Jack is dismayed when his cousin Robert, Marquis of Methven, asks that Robert escort Lady Mairi MacLeod to Methven for the family house party to celebrate the christening of the second son born to Robert and his wife, the former Lady Lucy MacMorlan, in the three years of their marriage. Jack is not fond of family gatherings at best, and he and Lady Mairi have been at odds since she haughtily rejected Jack’s invitation to become his mistress shortly after the two met. Jack is convinced that Mairi is “too rich, too beautiful, and too clever.” But since he is convinced that Mairi will refuse his escort, he consents to Methven’s request that Jack make the offer. He is unprepared to discover that the scornful Mairi is the runaway lover whom he has been unable to forget, and he is furious when Mairi makes clear that the night they shared was an aberration that will not be repeated.

To everyone’s surprise, including his own, Jack comes to the rescue when Mairi’s enemies threaten her safety, to the point of pretending that he is betrothed to her. But once they are thrown into one another’s company, the explosive chemistry between them ensures complication neither is seeking. Jack and Mairi’s only chance for happiness lies in defeating the enemies plotting against Mairi and the defenses that two people scarred by past experiences have mounted to protect themselves.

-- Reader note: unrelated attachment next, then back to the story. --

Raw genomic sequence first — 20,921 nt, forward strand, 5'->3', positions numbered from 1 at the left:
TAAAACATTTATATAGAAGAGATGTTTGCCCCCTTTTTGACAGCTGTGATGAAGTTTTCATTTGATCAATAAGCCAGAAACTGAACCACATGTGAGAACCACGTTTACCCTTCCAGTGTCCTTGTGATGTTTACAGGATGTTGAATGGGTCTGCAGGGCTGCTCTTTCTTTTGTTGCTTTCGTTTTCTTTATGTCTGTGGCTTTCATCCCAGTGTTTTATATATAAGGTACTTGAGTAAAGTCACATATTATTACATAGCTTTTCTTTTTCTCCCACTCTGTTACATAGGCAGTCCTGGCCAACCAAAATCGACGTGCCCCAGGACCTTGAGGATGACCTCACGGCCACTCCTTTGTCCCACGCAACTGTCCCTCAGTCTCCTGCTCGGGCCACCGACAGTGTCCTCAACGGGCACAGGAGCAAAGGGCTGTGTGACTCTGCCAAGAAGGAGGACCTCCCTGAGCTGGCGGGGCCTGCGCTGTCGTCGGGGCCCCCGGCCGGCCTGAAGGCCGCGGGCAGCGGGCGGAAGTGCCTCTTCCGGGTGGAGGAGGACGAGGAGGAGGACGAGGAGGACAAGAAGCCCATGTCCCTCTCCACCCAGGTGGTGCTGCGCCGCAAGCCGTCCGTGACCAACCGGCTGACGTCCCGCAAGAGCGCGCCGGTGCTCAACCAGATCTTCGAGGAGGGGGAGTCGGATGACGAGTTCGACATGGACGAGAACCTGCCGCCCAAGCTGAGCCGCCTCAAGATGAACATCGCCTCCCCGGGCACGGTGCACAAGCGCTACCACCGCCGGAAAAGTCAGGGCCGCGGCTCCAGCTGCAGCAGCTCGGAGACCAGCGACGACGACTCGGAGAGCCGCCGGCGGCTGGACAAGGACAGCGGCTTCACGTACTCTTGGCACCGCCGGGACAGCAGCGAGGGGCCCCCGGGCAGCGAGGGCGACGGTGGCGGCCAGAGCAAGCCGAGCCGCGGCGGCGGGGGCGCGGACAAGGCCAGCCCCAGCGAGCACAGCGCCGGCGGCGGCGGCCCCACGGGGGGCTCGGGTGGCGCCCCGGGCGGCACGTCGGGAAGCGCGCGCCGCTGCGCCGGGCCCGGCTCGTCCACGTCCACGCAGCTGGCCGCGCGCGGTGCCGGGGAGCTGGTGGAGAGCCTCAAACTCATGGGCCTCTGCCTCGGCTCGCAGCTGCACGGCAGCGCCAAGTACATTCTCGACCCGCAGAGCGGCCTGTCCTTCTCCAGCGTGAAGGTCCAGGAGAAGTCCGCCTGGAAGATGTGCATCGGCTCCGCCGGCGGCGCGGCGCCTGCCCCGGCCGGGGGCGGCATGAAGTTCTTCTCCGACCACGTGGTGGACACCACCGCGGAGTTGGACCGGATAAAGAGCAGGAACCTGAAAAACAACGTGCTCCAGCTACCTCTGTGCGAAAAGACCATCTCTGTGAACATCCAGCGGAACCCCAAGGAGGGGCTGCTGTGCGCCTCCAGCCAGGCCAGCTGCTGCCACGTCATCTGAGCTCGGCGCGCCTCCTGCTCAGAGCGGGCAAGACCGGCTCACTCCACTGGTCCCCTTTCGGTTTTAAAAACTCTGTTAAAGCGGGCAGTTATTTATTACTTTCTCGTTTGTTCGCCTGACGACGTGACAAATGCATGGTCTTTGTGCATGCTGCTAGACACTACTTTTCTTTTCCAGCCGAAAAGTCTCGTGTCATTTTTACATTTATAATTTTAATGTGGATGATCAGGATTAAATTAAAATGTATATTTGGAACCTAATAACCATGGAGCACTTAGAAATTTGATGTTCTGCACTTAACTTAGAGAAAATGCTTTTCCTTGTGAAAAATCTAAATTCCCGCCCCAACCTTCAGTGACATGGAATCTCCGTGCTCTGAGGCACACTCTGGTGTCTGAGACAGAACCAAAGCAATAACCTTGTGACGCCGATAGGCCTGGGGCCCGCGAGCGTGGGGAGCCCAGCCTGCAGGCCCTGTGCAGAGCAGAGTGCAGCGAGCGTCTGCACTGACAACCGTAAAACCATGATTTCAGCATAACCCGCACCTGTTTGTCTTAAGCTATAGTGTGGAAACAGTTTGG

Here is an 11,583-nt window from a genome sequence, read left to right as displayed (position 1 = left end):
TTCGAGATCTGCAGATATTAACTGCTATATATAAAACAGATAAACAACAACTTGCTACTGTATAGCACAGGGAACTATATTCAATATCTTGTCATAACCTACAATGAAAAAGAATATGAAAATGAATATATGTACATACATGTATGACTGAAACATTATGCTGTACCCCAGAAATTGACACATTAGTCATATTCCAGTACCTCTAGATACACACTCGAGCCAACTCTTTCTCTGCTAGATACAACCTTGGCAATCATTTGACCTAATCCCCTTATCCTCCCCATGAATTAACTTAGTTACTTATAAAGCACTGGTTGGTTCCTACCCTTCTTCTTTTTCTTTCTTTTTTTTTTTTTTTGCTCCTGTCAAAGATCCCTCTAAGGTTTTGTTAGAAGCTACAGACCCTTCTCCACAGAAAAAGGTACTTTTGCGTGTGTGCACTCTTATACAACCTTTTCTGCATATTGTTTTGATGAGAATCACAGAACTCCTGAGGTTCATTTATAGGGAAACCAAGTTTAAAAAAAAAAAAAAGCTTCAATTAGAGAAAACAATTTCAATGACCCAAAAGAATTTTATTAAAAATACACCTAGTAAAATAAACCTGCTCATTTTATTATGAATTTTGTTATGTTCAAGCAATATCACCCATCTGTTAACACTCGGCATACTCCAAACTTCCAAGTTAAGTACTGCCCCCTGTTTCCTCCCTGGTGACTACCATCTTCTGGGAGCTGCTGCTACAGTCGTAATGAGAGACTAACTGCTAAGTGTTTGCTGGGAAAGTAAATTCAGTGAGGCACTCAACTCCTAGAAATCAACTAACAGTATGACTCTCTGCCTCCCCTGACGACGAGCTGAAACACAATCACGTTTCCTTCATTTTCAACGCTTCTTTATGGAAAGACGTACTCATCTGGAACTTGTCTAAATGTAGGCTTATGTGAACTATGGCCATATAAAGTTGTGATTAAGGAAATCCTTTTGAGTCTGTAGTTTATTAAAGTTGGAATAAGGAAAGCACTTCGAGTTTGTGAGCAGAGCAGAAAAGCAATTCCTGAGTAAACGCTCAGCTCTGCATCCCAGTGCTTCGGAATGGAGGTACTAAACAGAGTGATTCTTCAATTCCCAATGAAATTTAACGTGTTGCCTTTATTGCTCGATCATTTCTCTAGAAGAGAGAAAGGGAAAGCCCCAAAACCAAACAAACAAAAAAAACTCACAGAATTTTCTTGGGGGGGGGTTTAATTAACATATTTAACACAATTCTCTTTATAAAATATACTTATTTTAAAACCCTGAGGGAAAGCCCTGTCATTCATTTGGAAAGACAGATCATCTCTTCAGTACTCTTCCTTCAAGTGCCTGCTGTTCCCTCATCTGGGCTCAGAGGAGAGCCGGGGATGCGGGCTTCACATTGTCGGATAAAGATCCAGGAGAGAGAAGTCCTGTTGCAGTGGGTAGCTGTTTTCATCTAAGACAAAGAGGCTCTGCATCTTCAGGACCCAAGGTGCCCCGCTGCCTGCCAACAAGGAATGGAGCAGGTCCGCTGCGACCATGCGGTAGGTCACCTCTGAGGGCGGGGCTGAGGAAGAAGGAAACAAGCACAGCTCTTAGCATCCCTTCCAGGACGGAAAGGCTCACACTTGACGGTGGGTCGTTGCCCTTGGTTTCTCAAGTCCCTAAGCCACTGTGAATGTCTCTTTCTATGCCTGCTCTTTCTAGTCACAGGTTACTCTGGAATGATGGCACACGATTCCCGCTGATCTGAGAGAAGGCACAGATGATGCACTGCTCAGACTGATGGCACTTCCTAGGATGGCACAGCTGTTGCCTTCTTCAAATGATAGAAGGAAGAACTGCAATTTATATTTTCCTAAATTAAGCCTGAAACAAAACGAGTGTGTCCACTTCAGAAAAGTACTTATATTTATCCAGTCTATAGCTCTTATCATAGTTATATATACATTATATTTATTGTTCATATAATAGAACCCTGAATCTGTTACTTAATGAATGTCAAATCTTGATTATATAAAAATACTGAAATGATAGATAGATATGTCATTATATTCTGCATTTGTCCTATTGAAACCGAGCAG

One Night with the Laird is the second in Cornick’s Scottish Brides series, following The Lady and the Laird (Lucy and Robert’s story). It is a more sensual and more suspenseful story than the first book. Cornick’s deft touch with characterization is evident as both Mairi and Jack emerge as fully dimensional, sympathetic characters whose happiness readers root for. Some readers will be pleased to see that Jack’s armor against love is substantial enough not to be melted by lust, however hot the flames. His awareness that he loves Mairi comes slowly without his understanding the changes until late in the story. Others may think the HEA happens too abruptly.

If anyone offers a prize for the most sensual opening chapter in mainstream romance in 2013, One Night with the Laird deserves to be a leading candidate. And the sizzle (including one scene of the type that seems to have been added to oral sex as a necessary scene for a steamy rating) doesn’t end with the opening. Villains also abound, and the cardinal offender may come as a surprise. This is a solid addition to a strong series. I prefer the first book to the second, but my preference is a matter of personal taste. Readers who like their stories darker and sexier will likely prefer this second offering. While readers familiar with the first book will enjoy a richer context for Jack and Mairi’s story, the second book can be read as a standalone.

Claimed by the Laird, the story of Christina, the third MacMorlan sister, is scheduled for release in August 2014.

I am slowly coming around to careful consideration of the suggestion that readers would find a sensuality rating on romance novels useful. While some of my favorite romance authors write hot, I prefer not to be surprised by the sensuality level. What do you think?